The UIAA is the world governing body for ice climbing competitions. The annual World Cup circuit and the bi annual World Championship and Youth World Championship are organised on different continents with athletes from over 30 countries participating.

Ice climbing

The UIAA is the world governing body for ice climbing competitions. The annual UIAA Ice Climbing World Cup circuit and the bi annual World Championship and Youth World Championship are organized in different continents with athletes from over 30 countries participating.

There are two ice climbing disciplines, Speed and Lead. In Speed, athletes race up an ice face for the best time. In Lead competitions the climbers' ability to master a difficult route in a given time is tested.

Anti-Doping Commission

The UIAA has adopted the World Anti-Doping Code (2014); this includes the mandatory articles of the Code and all relevant International Standards. The commission also oversees the anti-doping testing of athletes who participate in UIAA ice climbing competitions.

Global Youth Summit

The Global Youth Summit is a series of UIAA youth events where young mountaineers from around the world come together to climb, promote peace and cooperation between countries and work on the protection of the environment. First implemented ten years ago, it consists of a series of expeditions and camps offered by UIAA member federations to other UIAA member federations and their members.

All UIAA Global Youth Summit events are organised and undertaken in strict accordance with the relevant Federation’s regulations and UIAA Youth Commission Handbook & UIAA Youth Commission criteria and recommendations governing such events. Once approved the National Federation or event organiser and their designated leaders have responsibility for the event. The UIAA Youth Commission and UIAA Office may on occasion appoint other responsible persons such as trainers, event organisers and partners.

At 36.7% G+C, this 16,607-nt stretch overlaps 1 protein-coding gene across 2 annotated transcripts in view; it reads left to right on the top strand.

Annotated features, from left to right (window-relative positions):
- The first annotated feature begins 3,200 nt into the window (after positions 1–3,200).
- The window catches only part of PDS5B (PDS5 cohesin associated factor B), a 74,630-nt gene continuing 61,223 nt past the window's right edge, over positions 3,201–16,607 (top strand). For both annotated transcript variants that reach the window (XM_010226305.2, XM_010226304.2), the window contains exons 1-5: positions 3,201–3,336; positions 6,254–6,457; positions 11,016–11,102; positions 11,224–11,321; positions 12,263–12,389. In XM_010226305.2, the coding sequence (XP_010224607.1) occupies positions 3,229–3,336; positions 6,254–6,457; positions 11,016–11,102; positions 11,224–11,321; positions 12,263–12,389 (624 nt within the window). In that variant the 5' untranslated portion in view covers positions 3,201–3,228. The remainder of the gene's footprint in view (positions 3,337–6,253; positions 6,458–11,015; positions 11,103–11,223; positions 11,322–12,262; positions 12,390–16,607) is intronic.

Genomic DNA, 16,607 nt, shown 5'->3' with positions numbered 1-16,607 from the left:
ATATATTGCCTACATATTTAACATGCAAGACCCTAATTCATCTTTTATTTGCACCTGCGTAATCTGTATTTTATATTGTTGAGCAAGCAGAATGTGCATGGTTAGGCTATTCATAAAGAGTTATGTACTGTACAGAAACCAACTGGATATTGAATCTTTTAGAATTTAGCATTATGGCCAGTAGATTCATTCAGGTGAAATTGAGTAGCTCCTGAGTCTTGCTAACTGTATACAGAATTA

Safety Label holders[edit]

Alpidex Alien Cams Austrialpin Arcteryx Beal Beste
Big Wall Black Diamond Black Safe Blue Water Ropes Camp Cassin
Cilao Cousin-Trestec Conquista Climbing Technology DMM Edelweiss
Edelrid EKS Faders FIXE Fusion Gaetani
Gilmonte Gipfel Gleisein GM Climbing GrandWall Grivel
Haftgohar Ice Rock Kailas Kong Lyon Mad Rock
Mammut Metolius Millet Misty Mountain Nal Hon New England ropes
Ocun Omega Pacific Peguet Petzl PMI Ravina
Raumer Roca Rock Exotica Ropenet SMC Salewa
Schweiger Fulpmes Simond Singing Rock Skylotec Southern Ropes Sterling
Stubai Tapecraft Tendon Usang Vento Waves



  • 1932–1964: Count Charles Egmond d'Arcis
  • 1964–1968: Eduard Wyss-Dunant
  • 1968–1972: Albert Eggler[5]
  • 1972–1976: Jean Juge[6]
  • 1976–1984: Pierre Bossus
  • 1984–1990: Carlo Sganzini
  • 1990–1995: Pietro Segantini
  • 1995–2004: Ian McNaught-Davis
  • 2004–2005: Alan Blackshaw
  • 2005–2011: Mike Mortimer[7]
  • 2012–: Frits Vrijlandt[8]



  1. ^ "UIAA Foundation & Early years". Retrieved 24 November 2016.
  2. ^ Michal Apollo, The true accessibility of mountaineering: The case of the High Himalaya „Journal of Outdoor Recreation and Tourism”, 17, 2017, s. 29–43.
  3. ^ "Safety Standards – UIAA". Retrieved 24 November 2016.
  4. ^ "UIAA Safety Label". theUIAA. Retrieved 24 November 2016.
  5. ^ Obituary: Albert Eggler – Arts and Entertainment. The Independent (10 September 1998).
  6. ^[permanent dead link]
  7. ^ [1] Archived 8 April 2013 at the Wayback Machine.
  8. ^ grough — Frits Vrijlandt elected UIAA president after no-confidence vote in former head. (19 October 2012).
  9. ^ "About – UIAA – Role of Honour". Retrieved 24 November 2016.

External links[edit]